Digital government researchers show off their work

Digital government researchers show off their work

By Patricia Daukantas

GCN Staff

APR. 23—In a few years, the government's statistical agencies could have easy-access Web sites, seamless database and map queries from handheld computers, and new tools for designing online questionnaires.

The Digital Government Research Showcase last week at the Labor Statistics Bureau drew representatives of agencies that deal heavily in statistics, such as the Census Bureau and the National Center for Health Statistics. They joined academic and industry researchers at the National Science Foundation-sponsored workshop.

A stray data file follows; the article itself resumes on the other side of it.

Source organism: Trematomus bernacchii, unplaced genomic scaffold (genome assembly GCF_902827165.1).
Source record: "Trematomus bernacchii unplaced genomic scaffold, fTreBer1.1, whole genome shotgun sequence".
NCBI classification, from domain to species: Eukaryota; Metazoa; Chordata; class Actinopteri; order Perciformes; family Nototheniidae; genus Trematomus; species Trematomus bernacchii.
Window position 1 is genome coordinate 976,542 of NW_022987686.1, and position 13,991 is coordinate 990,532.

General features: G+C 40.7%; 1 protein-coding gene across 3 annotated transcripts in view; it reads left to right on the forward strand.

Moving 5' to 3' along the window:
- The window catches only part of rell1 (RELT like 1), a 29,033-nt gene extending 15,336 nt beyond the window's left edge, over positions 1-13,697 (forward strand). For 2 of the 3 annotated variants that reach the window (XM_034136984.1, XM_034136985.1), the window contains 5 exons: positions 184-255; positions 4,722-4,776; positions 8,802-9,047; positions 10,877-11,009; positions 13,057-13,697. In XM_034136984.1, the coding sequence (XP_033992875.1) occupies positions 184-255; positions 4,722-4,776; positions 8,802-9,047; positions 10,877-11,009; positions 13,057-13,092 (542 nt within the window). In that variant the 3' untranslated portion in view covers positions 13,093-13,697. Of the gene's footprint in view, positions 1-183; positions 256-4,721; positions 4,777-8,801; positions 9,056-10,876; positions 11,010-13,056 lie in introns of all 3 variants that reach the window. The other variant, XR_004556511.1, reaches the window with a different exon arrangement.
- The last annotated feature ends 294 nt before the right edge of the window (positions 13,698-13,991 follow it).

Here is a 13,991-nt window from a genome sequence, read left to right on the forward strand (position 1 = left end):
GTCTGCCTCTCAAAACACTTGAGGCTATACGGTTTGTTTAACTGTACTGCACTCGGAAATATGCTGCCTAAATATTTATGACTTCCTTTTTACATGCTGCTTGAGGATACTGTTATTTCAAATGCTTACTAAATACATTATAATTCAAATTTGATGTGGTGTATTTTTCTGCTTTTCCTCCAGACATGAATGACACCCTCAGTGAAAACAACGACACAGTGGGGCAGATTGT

Colin Perkins, a researcher at the University of Southern California's Information Sciences Institute, is developing common authentication processes to share data in a secure, heterogeneous environment. Perkins' institute is hosting the test bed for the project [see story at].

Sarah M. Nusser, a statistics professor at Iowa State University, and her colleagues are researching flexible access to data from mobile devices. The goal is to integrate queries from Microsoft Windows CE devices with maps and aerial photographs stored in remote databases.

Some exhibitors have been working on their projects for six to 18 months, said Lawrence E. Brandt, NSF's program manager for digital government. The researchers must forge an ongoing partnership with at least one federal agency to get a digital government grant from NSF, Brandt said.

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